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Skull Candy SkullCrusher Headphones
Well known to skateboarders and snow dwellers globally (none of which is in fashion here, sadly) Skullcandy products, quite literally look like candy you wear on the skull. This brand manufactures headphones (besides other headgear) inspired from pop culture, more specifically radical, new age, funky designs.
Their designs have over the top colors, wacky patterns and basically anything that'll attract the younger or informal crowd. We have a model by them called the Skullcrusher; plus since it's our first ever Skullcandy review, lets not waste anytime getting those board shorts on, neon green bongs out and loads of gatorade for after the session.
Design and features
This model actually hails from the school of circumaural headphones, wherein the cans cover the ears completely - they engulf the pinna. Not only is the external paint job good but the ergonomics are great as well. Firstly, the cans are not round. They are egg shaped thus fitting the ear perfectly. The leatherette surrounding the rim of the transducers seems to be very good quality, so is the protective foam on top of the speaker face.
This surface has a Skullcandy logo design in its weave, thus adding to the funk. Our model is called the CMYK, which heralds a beautiful but loud looking pattern consisting of interlinked meshes. The color scheme - you guessed it - Cyan, Magenta, Yellow and Key (black). The base is gray. Honestly, it's not my favorite design in the SkullCrusher range, the same model comes in sexier finishes of black red and white which are much better.
The headband has foldable joint in the middle, it is used to fold in the two cans together for storage. The Joints don't end there( no pun). The earpieces themselves are attached to the band via swivel joints, thus one can turn the earpiece outwards if someone interrupts when your skull is being crushed. The cable is blue (cyan) in color, and is about a meter in length. There is a similar colored cyan cased terminal towards the end that houses a crossover, and a single AA battery case for powering it. Also, a black slider switch protrudes out, which has to be in "on" position for any sound to be audible at all.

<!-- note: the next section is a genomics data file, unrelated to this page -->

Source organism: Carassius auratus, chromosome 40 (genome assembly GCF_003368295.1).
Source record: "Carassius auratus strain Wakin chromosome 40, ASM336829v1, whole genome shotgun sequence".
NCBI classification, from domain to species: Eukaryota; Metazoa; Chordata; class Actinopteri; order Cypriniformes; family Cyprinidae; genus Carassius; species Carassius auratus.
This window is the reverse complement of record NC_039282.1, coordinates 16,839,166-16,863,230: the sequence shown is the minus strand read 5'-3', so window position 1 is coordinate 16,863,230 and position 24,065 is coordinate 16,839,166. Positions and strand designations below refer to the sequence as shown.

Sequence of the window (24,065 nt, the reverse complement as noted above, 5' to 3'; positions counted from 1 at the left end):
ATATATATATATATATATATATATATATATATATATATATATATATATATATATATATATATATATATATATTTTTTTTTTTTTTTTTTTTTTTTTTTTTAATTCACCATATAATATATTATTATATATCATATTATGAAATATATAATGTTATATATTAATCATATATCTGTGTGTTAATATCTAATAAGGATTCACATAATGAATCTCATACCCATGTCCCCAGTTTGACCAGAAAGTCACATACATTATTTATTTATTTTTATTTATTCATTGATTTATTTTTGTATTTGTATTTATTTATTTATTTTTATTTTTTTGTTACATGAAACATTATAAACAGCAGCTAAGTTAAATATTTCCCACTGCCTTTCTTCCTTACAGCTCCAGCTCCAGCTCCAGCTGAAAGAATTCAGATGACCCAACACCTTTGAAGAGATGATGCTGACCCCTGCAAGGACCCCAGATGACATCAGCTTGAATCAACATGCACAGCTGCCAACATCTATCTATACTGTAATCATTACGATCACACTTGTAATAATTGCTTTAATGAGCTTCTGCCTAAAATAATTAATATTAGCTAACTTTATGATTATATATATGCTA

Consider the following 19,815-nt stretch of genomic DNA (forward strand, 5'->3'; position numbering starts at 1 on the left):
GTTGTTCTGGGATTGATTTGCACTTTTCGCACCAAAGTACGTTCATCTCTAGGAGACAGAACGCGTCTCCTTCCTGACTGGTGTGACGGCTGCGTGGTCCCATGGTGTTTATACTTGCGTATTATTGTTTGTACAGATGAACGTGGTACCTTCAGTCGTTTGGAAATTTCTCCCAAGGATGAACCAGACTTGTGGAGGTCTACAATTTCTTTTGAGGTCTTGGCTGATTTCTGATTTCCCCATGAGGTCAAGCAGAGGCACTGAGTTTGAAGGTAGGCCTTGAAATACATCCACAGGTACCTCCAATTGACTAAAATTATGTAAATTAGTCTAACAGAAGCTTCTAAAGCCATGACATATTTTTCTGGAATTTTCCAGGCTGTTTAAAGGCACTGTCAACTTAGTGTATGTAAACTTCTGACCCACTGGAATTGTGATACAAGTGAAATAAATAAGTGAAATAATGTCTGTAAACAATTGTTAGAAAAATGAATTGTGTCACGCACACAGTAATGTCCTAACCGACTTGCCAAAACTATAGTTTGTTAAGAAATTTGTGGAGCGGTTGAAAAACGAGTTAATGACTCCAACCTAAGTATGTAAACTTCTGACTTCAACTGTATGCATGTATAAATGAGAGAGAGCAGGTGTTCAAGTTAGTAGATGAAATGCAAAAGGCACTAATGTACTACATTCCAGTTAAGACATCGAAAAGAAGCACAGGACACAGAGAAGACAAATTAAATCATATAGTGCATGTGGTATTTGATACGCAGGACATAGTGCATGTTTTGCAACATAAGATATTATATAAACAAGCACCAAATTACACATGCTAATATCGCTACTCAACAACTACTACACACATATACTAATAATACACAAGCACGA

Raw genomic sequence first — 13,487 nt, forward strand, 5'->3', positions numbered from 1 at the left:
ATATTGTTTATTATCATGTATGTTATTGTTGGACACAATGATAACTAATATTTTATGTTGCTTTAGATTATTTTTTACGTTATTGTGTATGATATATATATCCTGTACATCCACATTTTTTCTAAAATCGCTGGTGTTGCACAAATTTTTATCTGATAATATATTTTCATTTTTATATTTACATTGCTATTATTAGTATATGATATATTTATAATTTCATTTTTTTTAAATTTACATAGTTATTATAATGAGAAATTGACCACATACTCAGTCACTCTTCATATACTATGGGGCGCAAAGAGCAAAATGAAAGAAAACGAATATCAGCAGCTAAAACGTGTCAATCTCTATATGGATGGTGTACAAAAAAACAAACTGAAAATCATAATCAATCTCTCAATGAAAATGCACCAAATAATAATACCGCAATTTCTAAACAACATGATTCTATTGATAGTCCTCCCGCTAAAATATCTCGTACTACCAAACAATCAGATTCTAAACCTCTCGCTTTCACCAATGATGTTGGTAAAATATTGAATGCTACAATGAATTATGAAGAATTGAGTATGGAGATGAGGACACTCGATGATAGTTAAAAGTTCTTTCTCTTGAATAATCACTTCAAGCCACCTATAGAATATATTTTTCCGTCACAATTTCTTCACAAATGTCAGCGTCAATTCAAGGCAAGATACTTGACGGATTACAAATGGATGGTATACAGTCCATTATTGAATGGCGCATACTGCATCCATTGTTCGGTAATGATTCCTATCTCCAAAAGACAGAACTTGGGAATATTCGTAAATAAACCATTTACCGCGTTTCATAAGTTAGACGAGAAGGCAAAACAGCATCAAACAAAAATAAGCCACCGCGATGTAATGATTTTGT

Just next to the switch is an analog style potentiometer dial sticking out, which I assumed was for overall volume level, but it's only for bass "vibration". The funda behind this is a 2 way speaker design, one low frequency driver and another woofer for rest of the frequencies, separated by the crossover. The main feature is yet to come: the bass driver is touted as a subwoofer by Skullcandy, thus, not only does it pound you with low bass, it also vibrates the diaphragm, which the ears can feel. So any bassheads in the house, click "next".
As for rated specifications the frequency response is rated as a full fledged 20Hz-20Khz. The driver magnets are neodymium, with a 30 mm diameter. The sensitivity is rated as 99 dBSPL, while the impedance is 32 ohm. The crossover frequency is 100 Hz.
We plugged it into an iPod Touch loaded with heavy Disco House, Hip hop the works... The first thing to be done is replace the battery available on purchase, as ours was drained out and made the bass MIA. Once that is done the next job is to adjust the level of bass on the in built amp. This is important as you will surely get a headache, bass lover or not, if the level is kept at max. It's TOO hard. But once a sweet spot is found, an actual listening session can commence. Another small iffy I felt was the absence of a full range volume knob, it would have helped in outdoor situations, where this model finds its best application.
In a snapshot, I would have to say that the listening experience was quite enjoyable, mainly in genres like techno, trance, deep house, modern pop, dub etc.. you get the drift. Rock and metal also sound really heavy and juicy, all this due to pure low frequency dominance. The frequency response is in no way balanced, thus pure audiophiles will not dig it, but then again, the design itself elucidates the fact that the audiophile tribe are not the main market of Skullcandy.
It's meant for bassheads, gamers, DJs etc. Another positive point for this swanky transducer is its noise canceling capabilities, that too purely due to its acoustic properties. There is no active circuit for that because the fit is so snug and the pounding bass cuts everything out. Overall the sound is loud, bass heavy and in your face. A word of caution: exposure to loud sounds is really harmful, jokes apart. This model can go till about 100 dBSPL easily, thus it should not be heard at max level for extended time. Also once in a while one must expose the ears and let them "breathe", because circumaural headphones like the Skullcrusher totally block the ear from fresh air.
At Rs. 3,469 the SkullCrusher is not so expensive, as the sweet paint jobs available will command a sum. The build quality and ergonomics are also very high quality. Bass response surely overpowers the rest, and needs to be fine tuned via the control pot. Also a few small iffys like absence of a volume knob, and not so efficient battery life blemish the experience just a tad. Overall, it's a recommend for Bassheads — anyone with the love for the louder sounds of life, and the longer wavelengths of sound.